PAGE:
Opening a New Project

Like the previous exercise, start the filter design in a new project.

  1. From the Main window, choose File > New Project.
  2. In the Name field, type filter.
  3. In the Project Technology Files section, choose ADS Standard: length unit - mil.
  4. Click OK in the New Project dialog box to create the new project.

Adding Components to the Schematic

The steps in this section describe how to select microstrip filter components.

  1. In the Schematic window, click the Palette List arrow. The Palette List drops down.
  2. Scroll and select T-lines Microstrip __ from the Palette List.
  3. In the component palette, locate and click Mcfil. This selects the Libra Microstrip Coupled-Line Filter Section component.
  4. Crosshairs and a ghost icon of the component appear as you move the cursor over the Schematic window. Position the cursor and click.
  5. End the command either by clicking the Cancel Command button or by choosing Insert or the arrow button.

Editing the Component

This section describes how to edit several component parameters, such as the length and width, and also how to change the parameters that are displayed below the component.

  1. To edit the component parameters, double click the component.
  2. In the dialog box that appears, select one of the parameters listed below, and edit the value. Also, enable Display parameter on schematic so that the parameter will be displayed below the component in the Schematic window. Select another parameter, and continue to set the values for these parameters:
    • W = line width = 0.25 mm
    • S = spacing between lines = 0.044 mm
    • L = line length = 1.8 mm
    • W1 = width of the line that connects to pin 1 = 0.25 mm
    • W2 = width of the line that connects to pin 2 = 0.25 mm
  3. Click OK to accept the edits and dismiss the dialog box.

Copying and Placing another Component

This section describes how to make a copy of the filter section and add it to the schematic.

  1. Click the filter component on the schematic to select it. A black outline appears around it.
  2. From the Schematic window, choose Edit > Copy.
  3. Choose Edit > Paste. ** Move the crosshairs so that they are directly over the left connector of the first component and click.
  4. End the current command.

Adding Ports

Ports are required on a circuit. If you forget to add ports to the schematic, you can always add them later after the schematic is converted to a layout. In this exercise, ports will be added to the layout.

With EMDS for ADS, you can define additional characteristics to a port. This also will be performed later in this exercise.

Your schematic should now look like the figure here. Be sure that all components are connected correctly.

Saving the Design

It is good practice to save your work periodically.

  1. Choose File > Save Design.
  2. Enter filter as the file name.
  3. Click OK.

Generating the Layout

This section describes how to covert the microstrip coupled-line filter schematic that you just finished to a layout.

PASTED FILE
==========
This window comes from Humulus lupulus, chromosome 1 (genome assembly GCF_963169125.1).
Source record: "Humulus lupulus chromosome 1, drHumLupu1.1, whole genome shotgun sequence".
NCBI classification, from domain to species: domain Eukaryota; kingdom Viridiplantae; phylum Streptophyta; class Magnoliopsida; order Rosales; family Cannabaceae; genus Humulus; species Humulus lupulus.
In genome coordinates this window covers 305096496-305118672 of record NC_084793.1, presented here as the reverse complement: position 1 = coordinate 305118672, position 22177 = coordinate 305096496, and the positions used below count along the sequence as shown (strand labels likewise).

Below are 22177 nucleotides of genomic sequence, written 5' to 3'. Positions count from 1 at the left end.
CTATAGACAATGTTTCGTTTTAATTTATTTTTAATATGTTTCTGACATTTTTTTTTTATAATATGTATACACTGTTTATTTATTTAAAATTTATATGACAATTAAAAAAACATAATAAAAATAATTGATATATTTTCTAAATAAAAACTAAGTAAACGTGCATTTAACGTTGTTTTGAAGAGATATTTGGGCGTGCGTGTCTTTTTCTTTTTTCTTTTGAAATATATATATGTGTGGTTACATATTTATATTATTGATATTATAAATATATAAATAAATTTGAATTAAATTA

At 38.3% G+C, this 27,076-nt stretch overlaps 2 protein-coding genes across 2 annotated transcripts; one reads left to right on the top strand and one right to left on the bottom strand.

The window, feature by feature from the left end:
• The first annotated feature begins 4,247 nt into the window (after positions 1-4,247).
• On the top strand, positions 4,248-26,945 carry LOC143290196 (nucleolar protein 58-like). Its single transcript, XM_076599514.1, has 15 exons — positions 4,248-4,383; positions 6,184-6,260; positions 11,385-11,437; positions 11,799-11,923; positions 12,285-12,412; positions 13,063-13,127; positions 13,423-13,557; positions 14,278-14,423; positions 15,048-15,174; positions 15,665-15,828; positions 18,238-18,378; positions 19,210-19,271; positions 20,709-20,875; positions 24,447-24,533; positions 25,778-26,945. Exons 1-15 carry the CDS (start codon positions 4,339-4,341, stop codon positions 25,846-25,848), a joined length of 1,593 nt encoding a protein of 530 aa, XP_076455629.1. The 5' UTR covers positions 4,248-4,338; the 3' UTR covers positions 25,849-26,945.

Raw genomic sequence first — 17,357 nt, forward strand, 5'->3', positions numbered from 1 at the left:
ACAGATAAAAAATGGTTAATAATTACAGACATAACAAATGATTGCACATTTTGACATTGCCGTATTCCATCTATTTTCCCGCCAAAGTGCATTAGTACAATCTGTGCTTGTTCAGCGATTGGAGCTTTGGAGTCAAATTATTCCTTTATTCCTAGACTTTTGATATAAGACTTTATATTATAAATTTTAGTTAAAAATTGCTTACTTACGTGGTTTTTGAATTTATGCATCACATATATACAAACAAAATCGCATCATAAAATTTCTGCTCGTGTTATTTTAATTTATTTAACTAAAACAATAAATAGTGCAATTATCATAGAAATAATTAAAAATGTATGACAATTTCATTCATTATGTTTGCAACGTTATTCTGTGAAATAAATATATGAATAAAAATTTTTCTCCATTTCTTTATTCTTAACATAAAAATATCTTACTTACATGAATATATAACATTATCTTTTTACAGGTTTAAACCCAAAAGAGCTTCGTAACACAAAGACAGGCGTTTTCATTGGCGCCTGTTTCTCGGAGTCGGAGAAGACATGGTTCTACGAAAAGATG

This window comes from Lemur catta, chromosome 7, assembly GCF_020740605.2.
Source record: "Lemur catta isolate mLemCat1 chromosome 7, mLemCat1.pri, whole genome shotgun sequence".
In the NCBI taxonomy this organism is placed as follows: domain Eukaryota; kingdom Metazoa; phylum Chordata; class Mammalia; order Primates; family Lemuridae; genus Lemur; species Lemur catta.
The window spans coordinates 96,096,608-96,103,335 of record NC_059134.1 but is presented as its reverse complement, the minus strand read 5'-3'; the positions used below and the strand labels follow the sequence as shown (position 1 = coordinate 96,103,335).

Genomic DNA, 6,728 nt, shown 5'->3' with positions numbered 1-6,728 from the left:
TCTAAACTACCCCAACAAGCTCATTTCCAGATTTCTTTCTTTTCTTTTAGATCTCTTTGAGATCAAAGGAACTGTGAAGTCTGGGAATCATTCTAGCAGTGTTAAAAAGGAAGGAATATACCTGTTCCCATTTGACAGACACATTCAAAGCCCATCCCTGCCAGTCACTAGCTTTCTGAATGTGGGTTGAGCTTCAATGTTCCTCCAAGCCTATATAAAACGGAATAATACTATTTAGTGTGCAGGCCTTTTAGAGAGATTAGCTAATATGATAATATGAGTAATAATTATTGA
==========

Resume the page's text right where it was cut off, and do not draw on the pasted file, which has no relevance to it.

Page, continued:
1. From the Schematic window, choose Layout > Generate/Update Layout . The Generate/Update Layout dialog box and a Layout window appear.
  2. From the Layout window, choose Options > Preferences . Click the Layout Units __ tab and set the Resolution to 0.001 mm . Click OK .
  3. In the Generate/Update Layout dialog box, enter -1.8 in the X field and 0.294 in the Y field. This step identifies the placement of P1 on the layout. This step is usually optional, but specifying the location will be helpful later when the box is added to enclose the filter. Click OK .
  4. A window displaying the results of the conversion is displayed. Click OK .
    A layout representation of the schematic appears in the Layout window. It should resemble the figure here.
  5. From the layout window, choose File > Save Design . The layout name is filter . You now have a layout and a schematic as part of your project.

Defining a Substrate

This circuit uses a relatively simple substrate. In this exercise, the thickness of some of the layers is modified. A more important task is that ground planes are added to the top and bottom of the substrate. These ground planes form the top and bottom of the metal box in which the filter will be enclosed. The substrate will have the following layers:

  • A ground plane representing the top of the box
  • A layer of air
  • The microstrip filter traces
  • A layer of Alumina
  • A ground plane representing the bottom of the box.
  1. From the Layout window, chose EMDS > Substrate > Create/Modify.
  2. Select the top layer in the Substrate Layers field. In the Boundary list, select Closed . The top ground plane is added to the substrate.
  3. In the Substrate Layers list, select Free_Space . Change the Thickness to 2846 um. This sets the layer of air to an appropriate thickness.
  4. In the Substrate Layers list, select Alumina . Change the Thickness to 254 um.
  5. Keep the bottom ground plane, but select and Cut any other layers that may appear in the substrate.
  6. Click Apply.
    Note

    The top and bottom of the box enclosure are defined with groundplanes, the sides of the enclosure will be defined later in this exercise.

    You currently see four of the five substrate layers that you need. The metal layer for the microstrip filter can be found by clicking the Metallization Layers tab.

    In this instance, the metal layer is automatically positioned between the Alumina and air layers.
    Note the following points about this layer: